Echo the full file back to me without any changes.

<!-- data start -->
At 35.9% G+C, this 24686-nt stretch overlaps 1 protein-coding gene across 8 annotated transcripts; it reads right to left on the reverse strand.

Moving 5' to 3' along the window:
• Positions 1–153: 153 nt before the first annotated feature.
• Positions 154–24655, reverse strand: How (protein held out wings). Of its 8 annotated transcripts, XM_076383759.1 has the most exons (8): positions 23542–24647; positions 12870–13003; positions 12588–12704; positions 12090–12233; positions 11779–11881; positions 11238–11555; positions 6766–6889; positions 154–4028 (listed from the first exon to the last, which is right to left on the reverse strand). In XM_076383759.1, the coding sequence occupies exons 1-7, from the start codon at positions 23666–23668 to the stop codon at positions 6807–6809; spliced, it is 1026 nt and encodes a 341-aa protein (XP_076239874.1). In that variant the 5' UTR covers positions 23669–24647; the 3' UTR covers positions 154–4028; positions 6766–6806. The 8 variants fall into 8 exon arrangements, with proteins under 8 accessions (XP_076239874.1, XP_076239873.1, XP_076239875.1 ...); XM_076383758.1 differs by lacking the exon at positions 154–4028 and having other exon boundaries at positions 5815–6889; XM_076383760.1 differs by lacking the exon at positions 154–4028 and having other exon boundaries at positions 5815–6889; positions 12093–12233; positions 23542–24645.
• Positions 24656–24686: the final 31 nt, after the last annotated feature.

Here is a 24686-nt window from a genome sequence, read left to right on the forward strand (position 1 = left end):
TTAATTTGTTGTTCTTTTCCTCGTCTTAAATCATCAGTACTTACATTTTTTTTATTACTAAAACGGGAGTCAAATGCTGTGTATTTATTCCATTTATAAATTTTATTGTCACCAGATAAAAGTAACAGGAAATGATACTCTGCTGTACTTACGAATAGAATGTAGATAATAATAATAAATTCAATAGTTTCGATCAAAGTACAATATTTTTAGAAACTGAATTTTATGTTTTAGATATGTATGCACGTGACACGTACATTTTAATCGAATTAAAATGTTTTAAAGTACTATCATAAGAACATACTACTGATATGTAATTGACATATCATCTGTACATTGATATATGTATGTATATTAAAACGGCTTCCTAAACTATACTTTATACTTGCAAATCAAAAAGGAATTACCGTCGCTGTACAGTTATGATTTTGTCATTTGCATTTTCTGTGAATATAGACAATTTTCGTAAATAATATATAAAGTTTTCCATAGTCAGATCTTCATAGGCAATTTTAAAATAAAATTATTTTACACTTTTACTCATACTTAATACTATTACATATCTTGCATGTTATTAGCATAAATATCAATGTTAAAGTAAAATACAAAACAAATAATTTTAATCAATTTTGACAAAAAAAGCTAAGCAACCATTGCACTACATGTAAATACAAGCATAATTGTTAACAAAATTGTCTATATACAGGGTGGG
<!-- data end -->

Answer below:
At 35.9% G+C, this 24686-nt stretch overlaps 1 protein-coding gene across 8 annotated transcripts; it reads right to left on the reverse strand.

Moving 5' to 3' along the window:
• Positions 1–153: 153 nt before the first annotated feature.
• Positions 154–24655, reverse strand: How (protein held out wings). Of its 8 annotated transcripts, XM_076383759.1 has the most exons (8): positions 23542–24647; positions 12870–13003; positions 12588–12704; positions 12090–12233; positions 11779–11881; positions 11238–11555; positions 6766–6889; positions 154–4028 (listed from the first exon to the last, which is right to left on the reverse strand). In XM_076383759.1, the coding sequence occupies exons 1-7, from the start codon at positions 23666–23668 to the stop codon at positions 6807–6809; spliced, it is 1026 nt and encodes a 341-aa protein (XP_076239874.1). In that variant the 5' UTR covers positions 23669–24647; the 3' UTR covers positions 154–4028; positions 6766–6806. The 8 variants fall into 8 exon arrangements, with proteins under 8 accessions (XP_076239874.1, XP_076239873.1, XP_076239875.1 ...); XM_076383758.1 differs by lacking the exon at positions 154–4028 and having other exon boundaries at positions 5815–6889; XM_076383760.1 differs by lacking the exon at positions 154–4028 and having other exon boundaries at positions 5815–6889; positions 12093–12233; positions 23542–24645.
• Positions 24656–24686: the final 31 nt, after the last annotated feature.

Here is a 24686-nt window from a genome sequence, read left to right on the forward strand (position 1 = left end):
TTAATTTGTTGTTCTTTTCCTCGTCTTAAATCATCAGTACTTACATTTTTTTTATTACTAAAACGGGAGTCAAATGCTGTGTATTTATTCCATTTATAAATTTTATTGTCACCAGATAAAAGTAACAGGAAATGATACTCTGCTGTACTTACGAATAGAATGTAGATAATAATAATAAATTCAATAGTTTCGATCAAAGTACAATATTTTTAGAAACTGAATTTTATGTTTTAGATATGTATGCACGTGACACGTACATTTTAATCGAATTAAAATGTTTTAAAGTACTATCATAAGAACATACTACTGATATGTAATTGACATATCATCTGTACATTGATATATGTATGTATATTAAAACGGCTTCCTAAACTATACTTTATACTTGCAAATCAAAAAGGAATTACCGTCGCTGTACAGTTATGATTTTGTCATTTGCATTTTCTGTGAATATAGACAATTTTCGTAAATAATATATAAAGTTTTCCATAGTCAGATCTTCATAGGCAATTTTAAAATAAAATTATTTTACACTTTTACTCATACTTAATACTATTACATATCTTGCATGTTATTAGCATAAATATCAATGTTAAAGTAAAATACAAAACAAATAATTTTAATCAATTTTGACAAAAAAAGCTAAGCAACCATTGCACTACATGTAAATACAAGCATAATTGTTAACAAAATTGTCTATATACAGGGTGGG